Stephen Jay Gould became famous in part for his book Wonderful Life: The Burgess Shale and the Nature of History. By examining the strange creatures in the Burgess Shale formation Gould makes the case that evolution is a highly contingent process, and that if you reran the experiment of life what we’d see might be very different from what we have now.
But the scientist whose study of the formation that inspired Gould’s interpretation, Simon Conway Morris, had very different views. Though it can sometimes be churlish, his rebuttal can be found in The Crucible of Creation: The Burgess Shale and the Rise of Animals. Simony Conway Morris does not believe that contingency is nearly as powerful a force as Gould would have you believe. And his viewpoints are influential. Richard Dawkins leaned on him to make the case for convergence in evolution in The Ancestor’s Tale.
This crossed my mind when reading Carl Zimmer’s new column, When Dinosaurs Ruled the Earth, Mammals Took to the Skies:
Today, placental mammals like flying squirrels and marsupials like sugar gliders travel through the air from tree to tree. But Volaticotherium belonged to a different lineage and independently evolved the ability to glide.
They were not the only mammals to do so, it turns out. Dr. Luo and his colleagues have now discovered at least two other species of gliding mammals from China, which they described in the journal Nature.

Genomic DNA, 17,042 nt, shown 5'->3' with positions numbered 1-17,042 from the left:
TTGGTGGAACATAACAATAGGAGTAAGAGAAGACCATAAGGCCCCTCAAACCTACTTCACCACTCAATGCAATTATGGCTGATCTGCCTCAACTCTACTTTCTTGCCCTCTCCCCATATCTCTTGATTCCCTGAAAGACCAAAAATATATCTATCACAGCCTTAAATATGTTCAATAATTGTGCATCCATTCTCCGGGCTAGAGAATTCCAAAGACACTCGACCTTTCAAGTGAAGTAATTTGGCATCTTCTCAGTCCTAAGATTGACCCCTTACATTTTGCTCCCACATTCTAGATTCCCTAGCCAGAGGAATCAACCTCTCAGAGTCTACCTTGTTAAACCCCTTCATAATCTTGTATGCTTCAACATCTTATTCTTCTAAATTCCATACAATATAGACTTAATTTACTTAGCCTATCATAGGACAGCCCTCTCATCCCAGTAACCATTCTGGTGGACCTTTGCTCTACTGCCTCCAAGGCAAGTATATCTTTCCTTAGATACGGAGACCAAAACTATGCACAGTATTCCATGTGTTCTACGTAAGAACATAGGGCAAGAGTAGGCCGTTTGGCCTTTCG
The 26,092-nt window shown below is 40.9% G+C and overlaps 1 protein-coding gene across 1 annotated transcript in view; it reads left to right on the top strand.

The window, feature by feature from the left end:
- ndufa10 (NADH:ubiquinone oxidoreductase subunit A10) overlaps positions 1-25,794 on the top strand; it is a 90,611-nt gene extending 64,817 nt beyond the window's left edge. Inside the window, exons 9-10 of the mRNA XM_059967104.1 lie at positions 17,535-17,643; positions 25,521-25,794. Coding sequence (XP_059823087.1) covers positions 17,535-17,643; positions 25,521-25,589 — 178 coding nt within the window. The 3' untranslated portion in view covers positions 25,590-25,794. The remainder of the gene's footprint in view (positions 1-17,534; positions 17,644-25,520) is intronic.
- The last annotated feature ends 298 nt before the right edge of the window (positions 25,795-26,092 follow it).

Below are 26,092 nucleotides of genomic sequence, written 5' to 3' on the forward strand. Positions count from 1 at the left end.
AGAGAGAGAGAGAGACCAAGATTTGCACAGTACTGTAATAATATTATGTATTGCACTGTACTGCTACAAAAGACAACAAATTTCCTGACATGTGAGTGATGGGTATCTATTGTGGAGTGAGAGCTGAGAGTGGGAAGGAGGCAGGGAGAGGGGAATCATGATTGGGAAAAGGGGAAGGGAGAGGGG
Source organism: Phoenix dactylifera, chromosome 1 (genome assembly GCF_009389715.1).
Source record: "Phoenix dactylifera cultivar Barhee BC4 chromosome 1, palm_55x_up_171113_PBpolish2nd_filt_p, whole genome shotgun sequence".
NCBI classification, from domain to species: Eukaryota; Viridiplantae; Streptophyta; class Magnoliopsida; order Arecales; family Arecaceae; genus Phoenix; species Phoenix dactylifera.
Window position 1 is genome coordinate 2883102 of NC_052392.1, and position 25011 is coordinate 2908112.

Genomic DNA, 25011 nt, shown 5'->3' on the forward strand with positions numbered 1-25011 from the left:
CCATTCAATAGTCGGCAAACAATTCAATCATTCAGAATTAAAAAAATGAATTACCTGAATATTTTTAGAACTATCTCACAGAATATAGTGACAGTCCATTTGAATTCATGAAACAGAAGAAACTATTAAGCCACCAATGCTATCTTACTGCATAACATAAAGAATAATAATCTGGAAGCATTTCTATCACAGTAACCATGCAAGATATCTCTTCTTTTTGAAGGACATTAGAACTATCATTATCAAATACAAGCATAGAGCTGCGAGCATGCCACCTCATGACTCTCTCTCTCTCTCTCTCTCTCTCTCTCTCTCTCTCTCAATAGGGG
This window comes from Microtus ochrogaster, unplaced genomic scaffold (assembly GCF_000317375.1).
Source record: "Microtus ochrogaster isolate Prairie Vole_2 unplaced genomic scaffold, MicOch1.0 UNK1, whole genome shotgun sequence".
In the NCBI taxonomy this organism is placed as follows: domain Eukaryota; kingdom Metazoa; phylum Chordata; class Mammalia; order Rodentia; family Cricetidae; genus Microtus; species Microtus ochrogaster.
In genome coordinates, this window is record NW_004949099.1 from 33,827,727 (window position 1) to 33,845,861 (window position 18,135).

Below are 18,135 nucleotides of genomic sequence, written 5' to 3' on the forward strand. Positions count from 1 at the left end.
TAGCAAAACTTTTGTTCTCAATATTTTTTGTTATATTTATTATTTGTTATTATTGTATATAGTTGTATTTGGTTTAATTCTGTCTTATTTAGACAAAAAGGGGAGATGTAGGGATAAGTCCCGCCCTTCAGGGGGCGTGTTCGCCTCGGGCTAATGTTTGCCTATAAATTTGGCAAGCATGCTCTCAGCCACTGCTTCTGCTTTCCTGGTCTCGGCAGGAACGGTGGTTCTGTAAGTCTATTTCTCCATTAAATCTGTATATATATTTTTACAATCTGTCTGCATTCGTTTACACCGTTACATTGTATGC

Dr. Meng said that the growing number of fossil gliders showed that many different kinds of mammals followed the same evolutionary path. “They did their own experiments,” he said.
This ultimately comes down to physics. There are only so many ways you can make an organize that flies or glides. Mammals come to the table with a general body plan, and that can be modified only so many different ways.
This is not a foolproof point of datum in favor of convergence as opposed to contingency. Frankly these are often vague verbal arguments which are hard to refute or confirm. And even molecular evolutionary analyses come to different conclusions. It may be that we are asking the wrong question. But, it does suggest that evolution may work in a much narrower range of parameters as time progresses because of the winnowing power of selection.